Oh yes, there is that suggestion of a mechanism to monitor reduction of violence. But dear, dear, haven't its advocates heard of a UN Military Observers Group that's been stationed in J&K for the last 53 years? Has anybody ever bothered to ascertain why the UN bunch has been drawing tax-free and pensionable salaries just sitting on their haunches?
Permitting free movement of people and goods and the aim of creating a free trade zone in J&K is another OGL -- for Islamic fundamentalists to smuggle everything from drugs to dinars that can erode the economy of the rest of India.
Next, there is the suggestion of demilitarisation. Pakistan has wanted a reduction in Indian forces in Jammu & Kashmir for a long, long time and Hurriyat leaders have been echoing that demand whenever our mindless media go talking to them. Now if the truncated J&K is in our possession, what right does anyone have to tell us how many troops we should station there? Ought anybody to tell Farooq Kathwari of the US-based Kashmir Study Group as to how many security guards or Dobermans he should keep to protect his furnishing business or his home?
An autonomy package for J&K, retention of Article 370, reflection of the Kashmiri identity on passports -- all these constitute nothing but appeasement of the Muslims in the Kashmir valley. It also displays a frightful ignorance of the fact that J&K is already more autonomous than other Indian states, that its people's problems are not in their passports but in the governance they've suffered.
For instance, even when the President of India is satisfied that the security of India or any part of its territory is threatened by war or external aggression or armed rebellion, he can proclaim Emergency under our Constitution's Article 352(1) in the whole country. But to make it applicable to Jammu & Kashmir he requires the state's request or concurrence.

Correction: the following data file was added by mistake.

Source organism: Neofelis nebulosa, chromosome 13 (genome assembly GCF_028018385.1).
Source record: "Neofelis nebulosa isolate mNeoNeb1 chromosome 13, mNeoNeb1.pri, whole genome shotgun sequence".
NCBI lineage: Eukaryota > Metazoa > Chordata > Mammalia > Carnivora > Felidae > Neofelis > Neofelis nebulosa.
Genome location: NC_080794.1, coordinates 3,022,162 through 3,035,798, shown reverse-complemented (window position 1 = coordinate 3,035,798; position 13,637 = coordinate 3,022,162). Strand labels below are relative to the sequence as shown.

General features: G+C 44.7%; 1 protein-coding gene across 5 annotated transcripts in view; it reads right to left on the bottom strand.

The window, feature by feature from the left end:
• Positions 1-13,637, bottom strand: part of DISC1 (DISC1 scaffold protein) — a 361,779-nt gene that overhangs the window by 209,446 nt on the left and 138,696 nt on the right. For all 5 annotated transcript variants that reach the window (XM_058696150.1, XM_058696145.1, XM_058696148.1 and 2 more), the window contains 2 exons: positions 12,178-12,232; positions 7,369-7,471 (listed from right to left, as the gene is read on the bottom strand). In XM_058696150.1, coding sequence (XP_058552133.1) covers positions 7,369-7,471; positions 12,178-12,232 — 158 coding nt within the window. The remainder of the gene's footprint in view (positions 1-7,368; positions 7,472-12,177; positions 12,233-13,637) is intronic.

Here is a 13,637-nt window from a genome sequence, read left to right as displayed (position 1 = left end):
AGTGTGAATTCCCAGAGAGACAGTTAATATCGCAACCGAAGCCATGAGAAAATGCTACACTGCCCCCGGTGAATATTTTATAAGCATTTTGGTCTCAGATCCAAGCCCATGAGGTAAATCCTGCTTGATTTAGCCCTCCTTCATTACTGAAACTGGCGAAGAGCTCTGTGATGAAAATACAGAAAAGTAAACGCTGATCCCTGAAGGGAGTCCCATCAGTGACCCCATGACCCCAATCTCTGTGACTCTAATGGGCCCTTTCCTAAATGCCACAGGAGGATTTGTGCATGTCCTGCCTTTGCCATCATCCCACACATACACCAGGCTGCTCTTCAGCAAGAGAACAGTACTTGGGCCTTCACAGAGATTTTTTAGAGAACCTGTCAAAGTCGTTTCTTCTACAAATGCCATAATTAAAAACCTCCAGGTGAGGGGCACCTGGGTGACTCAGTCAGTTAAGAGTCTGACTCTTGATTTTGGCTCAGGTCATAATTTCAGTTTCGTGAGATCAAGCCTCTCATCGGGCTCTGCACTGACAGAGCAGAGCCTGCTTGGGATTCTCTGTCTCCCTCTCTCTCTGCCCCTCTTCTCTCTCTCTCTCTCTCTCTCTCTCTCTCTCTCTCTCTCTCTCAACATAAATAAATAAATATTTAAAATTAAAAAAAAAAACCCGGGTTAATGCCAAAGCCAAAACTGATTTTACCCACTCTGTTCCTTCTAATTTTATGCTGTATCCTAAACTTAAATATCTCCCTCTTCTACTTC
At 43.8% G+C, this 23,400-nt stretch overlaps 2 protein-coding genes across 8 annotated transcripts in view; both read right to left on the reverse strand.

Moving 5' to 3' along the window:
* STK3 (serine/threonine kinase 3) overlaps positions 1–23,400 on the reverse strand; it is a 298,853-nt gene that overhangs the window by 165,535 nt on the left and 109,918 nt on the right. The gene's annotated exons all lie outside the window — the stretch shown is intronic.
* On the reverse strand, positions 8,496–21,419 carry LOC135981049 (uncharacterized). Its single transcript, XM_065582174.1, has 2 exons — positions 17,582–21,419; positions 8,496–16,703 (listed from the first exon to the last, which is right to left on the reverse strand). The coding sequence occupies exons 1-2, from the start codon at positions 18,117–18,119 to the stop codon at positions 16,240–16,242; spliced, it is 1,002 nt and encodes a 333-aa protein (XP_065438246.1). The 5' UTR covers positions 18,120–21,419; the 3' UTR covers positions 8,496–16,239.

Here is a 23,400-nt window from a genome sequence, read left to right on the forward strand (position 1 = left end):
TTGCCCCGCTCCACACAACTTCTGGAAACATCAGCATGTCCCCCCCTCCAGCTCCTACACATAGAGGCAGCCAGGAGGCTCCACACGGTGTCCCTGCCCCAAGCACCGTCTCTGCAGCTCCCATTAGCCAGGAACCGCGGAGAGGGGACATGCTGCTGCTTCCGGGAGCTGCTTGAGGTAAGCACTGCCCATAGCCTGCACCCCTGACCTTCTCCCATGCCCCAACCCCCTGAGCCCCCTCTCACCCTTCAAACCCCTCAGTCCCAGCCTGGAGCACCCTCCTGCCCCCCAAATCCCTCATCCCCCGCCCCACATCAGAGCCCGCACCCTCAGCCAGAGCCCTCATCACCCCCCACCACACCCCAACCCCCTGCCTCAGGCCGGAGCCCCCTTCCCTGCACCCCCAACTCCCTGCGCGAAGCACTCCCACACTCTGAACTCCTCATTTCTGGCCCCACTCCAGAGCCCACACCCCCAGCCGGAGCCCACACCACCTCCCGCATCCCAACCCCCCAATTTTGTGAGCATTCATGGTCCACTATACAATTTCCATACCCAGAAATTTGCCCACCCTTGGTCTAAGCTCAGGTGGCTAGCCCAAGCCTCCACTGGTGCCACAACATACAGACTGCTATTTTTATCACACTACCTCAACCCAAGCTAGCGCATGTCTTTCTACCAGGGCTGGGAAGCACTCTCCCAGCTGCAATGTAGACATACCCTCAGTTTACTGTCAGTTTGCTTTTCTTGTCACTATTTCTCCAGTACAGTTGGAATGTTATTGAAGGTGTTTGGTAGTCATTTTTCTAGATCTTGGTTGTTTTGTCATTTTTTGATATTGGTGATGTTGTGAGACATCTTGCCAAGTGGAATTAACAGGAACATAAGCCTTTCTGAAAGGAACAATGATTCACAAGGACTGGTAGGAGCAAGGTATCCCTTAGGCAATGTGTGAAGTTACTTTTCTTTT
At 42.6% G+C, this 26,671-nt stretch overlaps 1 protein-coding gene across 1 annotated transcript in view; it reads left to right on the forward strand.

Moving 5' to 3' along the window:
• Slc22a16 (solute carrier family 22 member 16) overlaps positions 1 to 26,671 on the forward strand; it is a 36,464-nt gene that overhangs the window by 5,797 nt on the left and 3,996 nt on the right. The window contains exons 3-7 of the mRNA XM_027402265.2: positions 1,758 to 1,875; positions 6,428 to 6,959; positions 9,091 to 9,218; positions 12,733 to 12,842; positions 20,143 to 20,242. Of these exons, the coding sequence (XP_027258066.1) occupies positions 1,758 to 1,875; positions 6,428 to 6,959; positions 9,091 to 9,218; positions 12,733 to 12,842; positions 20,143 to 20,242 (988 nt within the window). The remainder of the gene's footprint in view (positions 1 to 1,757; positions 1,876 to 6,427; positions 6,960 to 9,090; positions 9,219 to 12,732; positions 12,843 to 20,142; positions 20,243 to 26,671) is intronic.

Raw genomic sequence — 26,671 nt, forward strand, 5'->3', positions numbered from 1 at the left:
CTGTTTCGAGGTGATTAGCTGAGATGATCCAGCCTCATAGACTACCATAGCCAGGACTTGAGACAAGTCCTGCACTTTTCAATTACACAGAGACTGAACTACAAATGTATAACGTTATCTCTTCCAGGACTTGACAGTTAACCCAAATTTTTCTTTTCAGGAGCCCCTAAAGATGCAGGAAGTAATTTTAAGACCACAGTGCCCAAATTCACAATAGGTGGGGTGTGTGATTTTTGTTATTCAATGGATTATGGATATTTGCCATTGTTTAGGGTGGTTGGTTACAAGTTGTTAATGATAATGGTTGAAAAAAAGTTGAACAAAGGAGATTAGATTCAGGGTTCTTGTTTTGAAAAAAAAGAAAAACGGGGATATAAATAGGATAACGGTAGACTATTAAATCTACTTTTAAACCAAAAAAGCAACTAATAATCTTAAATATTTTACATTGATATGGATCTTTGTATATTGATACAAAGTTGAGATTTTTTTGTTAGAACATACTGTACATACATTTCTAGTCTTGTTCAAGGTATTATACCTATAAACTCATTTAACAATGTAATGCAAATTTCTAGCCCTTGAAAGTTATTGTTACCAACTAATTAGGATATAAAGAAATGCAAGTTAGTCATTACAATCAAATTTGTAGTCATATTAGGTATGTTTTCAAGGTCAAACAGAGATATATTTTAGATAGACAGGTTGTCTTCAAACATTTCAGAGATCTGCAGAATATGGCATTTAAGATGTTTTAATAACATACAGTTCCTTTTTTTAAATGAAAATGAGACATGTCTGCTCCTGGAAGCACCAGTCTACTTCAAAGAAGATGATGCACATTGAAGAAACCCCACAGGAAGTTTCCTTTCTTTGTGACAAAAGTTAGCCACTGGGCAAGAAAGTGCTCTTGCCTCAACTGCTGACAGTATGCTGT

Further, the Indian constitutional provision regarding minorities does not apply to J&K. Thus, if Vajpayee is at all to cut a deal with Musharraf on the LoC, he must first take the consent of Farooq Abdullah's legislative assembly!
Again, even some important laws of Parliament pertaining to the provision for CBI investigation, the Indian Penal Code, Prevention of Corruption Act, etc are not yet applicable to J&K. And, believe it or not, while Parliament cannot legislate on inter-state migration or quarantine with regard to J&K, it requires the state legislature's consent to change the name or the boundaries of the state.
What is truly a Himalayan joke is that although the state is so economically underdeveloped and unviable an entity that it survives only because of liberal doles from New Delhi, the constitutional provision permitting the President of India to declare a financial emergency under Article 360 is not applicable to J&K.
It is, moreover, an irony, a Himalayan irony, that this continuing fetish for recommending a separate status for J&K comes even as the most recent interaction of K C Pant, deputy chairman of India's Planning Commission, with people from various sections of the state has made it clear that the Jammu region, the biggest district of Ladakh and the exiled half a million Kashmiri Pandits want very much to be integrated with the rest of India, unfettered by Article 370. Why, even that much-touted 'Kashmiriyat' word is known to have no acceptance outside the valley.
Lastly, there's that quaint idea that elections in J&K should henceforth be conducted not by the Election Commission of India, but by a bunch of Kashmiris and others not connected with government. This disgraceful lack of faith in a constitutionally established and well-functioning Indian institution is tantamount to sedition; it reflects the nadir to which allegedly intellectual Indians can descend when they look to foreigners for solutions instead of grasping the home truths.
Some of these home truths that have gone unrecognised are: